I came across a great article by Mr Lock today describing the transformation that has been occurring at his school over the last year.(You can read it here.) It got me thinking.
Discipline in my mind is such a draconian word with negative connotations. Corporal punishment (yep I remember that), being made to do something you don’t want to. It’s something that happens to you. But self-discipline on the other hand, is central to a fulfilling life. I’m not sure why it took me so long to make this connection but this realization only happened in the last couple of years. When my nephew turned thirteen I wrote him a letter and one of the topics was self discipline. Simply put, “It’s the ability to make yourself do things that need to be done and not be distracted by things you’d rather be doing.” Of course this is one of my main challenges in life, sometimes called the squirrel syndrome, but now I am aware of my short comings I am working hard at improving it.
I digress. The piece by Lock is an open an honest critique of how they have turned behaviour around at their school. Some of the comments were pretty accusatory with reference to how the turnaround had been achieved. With specific reference to the exclusion policy and in particular permanent exclusion. But here’s the thing. If there is no discipline in school there will be little effective learning. As educators we are tasked with directing the learning of all our students. I have worked in schools where one or two students have been so disruptive that the classroom stopped being a place of education simply because they were unwilling to participate and would go out of their way to make learning difficult if not impossible for everyone else. Now granted these situations can be turned around and I have been part of that process as well but when all options have been explored and there is no change then permanent exclusion must be an option. As Spock so eloquently put it.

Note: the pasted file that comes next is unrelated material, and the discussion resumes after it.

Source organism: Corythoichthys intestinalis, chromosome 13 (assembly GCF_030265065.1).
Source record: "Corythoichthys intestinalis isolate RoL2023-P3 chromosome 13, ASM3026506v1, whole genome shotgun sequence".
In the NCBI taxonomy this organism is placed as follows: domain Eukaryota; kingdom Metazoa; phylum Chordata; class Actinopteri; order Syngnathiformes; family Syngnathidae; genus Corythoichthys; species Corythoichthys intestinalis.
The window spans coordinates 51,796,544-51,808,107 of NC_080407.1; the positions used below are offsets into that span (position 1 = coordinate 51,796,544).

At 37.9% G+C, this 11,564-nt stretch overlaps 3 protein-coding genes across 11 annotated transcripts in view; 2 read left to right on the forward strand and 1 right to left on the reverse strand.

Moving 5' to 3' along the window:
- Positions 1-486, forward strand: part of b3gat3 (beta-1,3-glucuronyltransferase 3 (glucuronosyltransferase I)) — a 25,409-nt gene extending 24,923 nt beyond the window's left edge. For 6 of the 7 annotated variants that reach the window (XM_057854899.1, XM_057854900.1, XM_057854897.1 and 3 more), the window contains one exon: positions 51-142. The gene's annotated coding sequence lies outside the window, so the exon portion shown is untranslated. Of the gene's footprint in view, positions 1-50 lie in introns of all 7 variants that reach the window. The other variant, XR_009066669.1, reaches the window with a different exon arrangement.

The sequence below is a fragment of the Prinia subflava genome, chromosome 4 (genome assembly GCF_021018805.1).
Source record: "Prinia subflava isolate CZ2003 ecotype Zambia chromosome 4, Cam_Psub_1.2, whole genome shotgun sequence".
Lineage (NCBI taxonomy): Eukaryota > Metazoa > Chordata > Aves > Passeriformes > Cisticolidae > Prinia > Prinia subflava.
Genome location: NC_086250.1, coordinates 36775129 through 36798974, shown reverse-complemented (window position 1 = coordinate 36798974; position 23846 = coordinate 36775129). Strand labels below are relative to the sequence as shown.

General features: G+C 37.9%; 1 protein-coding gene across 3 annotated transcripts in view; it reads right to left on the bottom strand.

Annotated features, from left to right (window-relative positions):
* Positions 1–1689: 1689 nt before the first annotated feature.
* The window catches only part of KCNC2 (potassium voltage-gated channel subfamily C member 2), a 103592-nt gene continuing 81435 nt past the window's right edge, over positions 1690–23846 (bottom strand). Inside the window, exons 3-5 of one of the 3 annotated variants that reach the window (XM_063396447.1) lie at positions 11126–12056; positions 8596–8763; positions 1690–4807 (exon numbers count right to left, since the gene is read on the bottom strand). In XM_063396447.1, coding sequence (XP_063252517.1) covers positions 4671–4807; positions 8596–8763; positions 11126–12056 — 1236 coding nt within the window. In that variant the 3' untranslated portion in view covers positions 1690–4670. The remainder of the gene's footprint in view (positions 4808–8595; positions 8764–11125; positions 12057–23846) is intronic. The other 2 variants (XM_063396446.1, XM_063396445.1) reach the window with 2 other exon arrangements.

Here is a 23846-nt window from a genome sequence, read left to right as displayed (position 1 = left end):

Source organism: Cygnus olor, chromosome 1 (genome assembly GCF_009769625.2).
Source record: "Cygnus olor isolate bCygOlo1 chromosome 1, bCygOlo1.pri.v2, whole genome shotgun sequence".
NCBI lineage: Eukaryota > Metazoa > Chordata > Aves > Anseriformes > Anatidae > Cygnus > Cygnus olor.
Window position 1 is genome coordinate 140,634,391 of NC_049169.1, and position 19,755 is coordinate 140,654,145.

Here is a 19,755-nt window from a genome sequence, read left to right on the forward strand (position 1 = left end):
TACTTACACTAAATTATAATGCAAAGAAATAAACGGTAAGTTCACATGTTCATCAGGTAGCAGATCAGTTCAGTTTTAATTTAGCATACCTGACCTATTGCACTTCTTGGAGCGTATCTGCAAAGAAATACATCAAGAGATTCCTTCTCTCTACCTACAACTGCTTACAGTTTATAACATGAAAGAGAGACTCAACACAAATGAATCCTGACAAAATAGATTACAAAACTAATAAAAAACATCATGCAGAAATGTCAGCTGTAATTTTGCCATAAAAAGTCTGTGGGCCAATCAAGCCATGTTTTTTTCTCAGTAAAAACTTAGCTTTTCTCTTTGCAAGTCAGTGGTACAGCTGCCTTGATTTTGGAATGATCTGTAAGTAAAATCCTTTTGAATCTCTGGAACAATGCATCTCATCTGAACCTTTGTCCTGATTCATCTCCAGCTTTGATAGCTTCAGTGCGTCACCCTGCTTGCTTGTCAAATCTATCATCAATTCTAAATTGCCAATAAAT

“The needs of the many out weigh the needs of the few.”
Everyone deserves the very best education we can deliver but they need to be willing to participate and if they won’t then the ultimate sanction must be available. I’ve seen first hand where it is not and it doesn’t work, not for the students and not for the staff. So bravo Mr Lock, it’s great to hear that there are people out there with convictions that lead to positive change.